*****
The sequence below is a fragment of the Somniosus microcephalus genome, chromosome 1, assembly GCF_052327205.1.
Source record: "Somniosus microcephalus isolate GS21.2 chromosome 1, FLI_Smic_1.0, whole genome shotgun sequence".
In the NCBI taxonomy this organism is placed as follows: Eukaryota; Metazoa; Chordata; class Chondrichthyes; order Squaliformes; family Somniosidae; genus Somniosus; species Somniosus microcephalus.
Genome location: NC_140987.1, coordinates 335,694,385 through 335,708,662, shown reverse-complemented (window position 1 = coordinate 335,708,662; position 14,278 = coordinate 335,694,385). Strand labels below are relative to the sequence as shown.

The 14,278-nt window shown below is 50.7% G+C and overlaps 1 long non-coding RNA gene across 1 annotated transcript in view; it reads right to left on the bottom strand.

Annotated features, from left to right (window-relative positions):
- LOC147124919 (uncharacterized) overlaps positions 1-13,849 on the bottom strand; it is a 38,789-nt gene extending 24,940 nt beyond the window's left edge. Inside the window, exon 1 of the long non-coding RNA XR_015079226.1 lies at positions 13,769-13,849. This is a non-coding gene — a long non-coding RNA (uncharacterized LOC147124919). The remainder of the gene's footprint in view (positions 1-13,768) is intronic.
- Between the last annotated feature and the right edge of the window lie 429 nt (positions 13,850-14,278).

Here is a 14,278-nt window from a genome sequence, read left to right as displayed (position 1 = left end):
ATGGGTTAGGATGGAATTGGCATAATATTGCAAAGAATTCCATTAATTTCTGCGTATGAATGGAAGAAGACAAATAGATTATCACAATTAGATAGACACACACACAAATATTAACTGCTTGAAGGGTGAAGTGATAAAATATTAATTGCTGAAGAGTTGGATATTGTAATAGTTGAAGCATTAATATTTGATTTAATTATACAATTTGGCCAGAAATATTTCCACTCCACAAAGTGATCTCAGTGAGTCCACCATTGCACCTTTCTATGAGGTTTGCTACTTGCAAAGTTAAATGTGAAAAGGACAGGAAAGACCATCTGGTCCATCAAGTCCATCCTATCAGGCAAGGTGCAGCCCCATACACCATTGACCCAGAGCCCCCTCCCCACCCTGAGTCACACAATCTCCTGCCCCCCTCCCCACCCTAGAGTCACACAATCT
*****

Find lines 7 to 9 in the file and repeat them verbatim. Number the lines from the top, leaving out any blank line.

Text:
- LOC147124919 (uncharacterized) overlaps positions 1-13,849 on the bottom strand; it is a 38,789-nt gene extending 24,940 nt beyond the window's left edge. Inside the window, exon 1 of the long non-coding RNA XR_015079226.1 lies at positions 13,769-13,849. This is a non-coding gene — a long non-coding RNA (uncharacterized LOC147124919). The remainder of the gene's footprint in view (positions 1-13,768) is intronic.
- Between the last annotated feature and the right edge of the window lie 429 nt (positions 13,850-14,278).

Here is a 14,278-nt window from a genome sequence, read left to right as displayed (position 1 = left end):